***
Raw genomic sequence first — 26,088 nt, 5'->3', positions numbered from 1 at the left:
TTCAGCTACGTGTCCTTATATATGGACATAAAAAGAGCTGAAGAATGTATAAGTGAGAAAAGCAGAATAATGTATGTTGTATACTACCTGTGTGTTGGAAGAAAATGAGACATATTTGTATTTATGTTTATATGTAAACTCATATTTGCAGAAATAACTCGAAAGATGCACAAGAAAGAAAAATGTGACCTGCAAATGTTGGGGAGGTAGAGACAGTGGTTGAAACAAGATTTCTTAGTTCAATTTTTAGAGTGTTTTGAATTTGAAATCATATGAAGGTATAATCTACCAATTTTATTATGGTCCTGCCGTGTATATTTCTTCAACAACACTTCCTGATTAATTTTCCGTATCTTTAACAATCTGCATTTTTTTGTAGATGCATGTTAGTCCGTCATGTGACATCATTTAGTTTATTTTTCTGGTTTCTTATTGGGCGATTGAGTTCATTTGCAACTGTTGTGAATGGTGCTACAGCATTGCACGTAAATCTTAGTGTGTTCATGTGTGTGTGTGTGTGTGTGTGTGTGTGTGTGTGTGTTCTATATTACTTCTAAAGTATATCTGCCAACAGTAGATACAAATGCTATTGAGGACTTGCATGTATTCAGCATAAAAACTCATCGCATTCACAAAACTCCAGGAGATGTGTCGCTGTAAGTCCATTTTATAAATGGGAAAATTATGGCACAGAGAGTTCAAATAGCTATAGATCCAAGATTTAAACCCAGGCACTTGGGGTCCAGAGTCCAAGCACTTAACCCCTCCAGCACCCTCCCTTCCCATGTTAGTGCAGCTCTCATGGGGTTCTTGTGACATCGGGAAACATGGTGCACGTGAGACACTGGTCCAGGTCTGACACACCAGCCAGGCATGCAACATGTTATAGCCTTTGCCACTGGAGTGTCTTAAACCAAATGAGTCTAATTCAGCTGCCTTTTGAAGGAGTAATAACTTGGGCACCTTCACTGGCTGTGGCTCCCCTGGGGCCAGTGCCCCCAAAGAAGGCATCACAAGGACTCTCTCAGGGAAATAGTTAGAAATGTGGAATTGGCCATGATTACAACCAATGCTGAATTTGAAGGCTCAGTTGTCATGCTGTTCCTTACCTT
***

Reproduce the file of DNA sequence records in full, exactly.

Raw genomic sequence first — 26,088 nt, 5'->3', positions numbered from 1 at the left:
TTCAGCTACGTGTCCTTATATATGGACATAAAAAGAGCTGAAGAATGTATAAGTGAGAAAAGCAGAATAATGTATGTTGTATACTACCTGTGTGTTGGAAGAAAATGAGACATATTTGTATTTATGTTTATATGTAAACTCATATTTGCAGAAATAACTCGAAAGATGCACAAGAAAGAAAAATGTGACCTGCAAATGTTGGGGAGGTAGAGACAGTGGTTGAAACAAGATTTCTTAGTTCAATTTTTAGAGTGTTTTGAATTTGAAATCATATGAAGGTATAATCTACCAATTTTATTATGGTCCTGCCGTGTATATTTCTTCAACAACACTTCCTGATTAATTTTCCGTATCTTTAACAATCTGCATTTTTTTGTAGATGCATGTTAGTCCGTCATGTGACATCATTTAGTTTATTTTTCTGGTTTCTTATTGGGCGATTGAGTTCATTTGCAACTGTTGTGAATGGTGCTACAGCATTGCACGTAAATCTTAGTGTGTTCATGTGTGTGTGTGTGTGTGTGTGTGTGTGTGTGTGTGTTCTATATTACTTCTAAAGTATATCTGCCAACAGTAGATACAAATGCTATTGAGGACTTGCATGTATTCAGCATAAAAACTCATCGCATTCACAAAACTCCAGGAGATGTGTCGCTGTAAGTCCATTTTATAAATGGGAAAATTATGGCACAGAGAGTTCAAATAGCTATAGATCCAAGATTTAAACCCAGGCACTTGGGGTCCAGAGTCCAAGCACTTAACCCCTCCAGCACCCTCCCTTCCCATGTTAGTGCAGCTCTCATGGGGTTCTTGTGACATCGGGAAACATGGTGCACGTGAGACACTGGTCCAGGTCTGACACACCAGCCAGGCATGCAACATGTTATAGCCTTTGCCACTGGAGTGTCTTAAACCAAATGAGTCTAATTCAGCTGCCTTTTGAAGGAGTAATAACTTGGGCACCTTCACTGGCTGTGGCTCCCCTGGGGCCAGTGCCCCCAAAGAAGGCATCACAAGGACTCTCTCAGGGAAATAGTTAGAAATGTGGAATTGGCCATGATTACAACCAATGCTGAATTTGAAGGCTCAGTTGTCATGCTGTTCCTTACCTT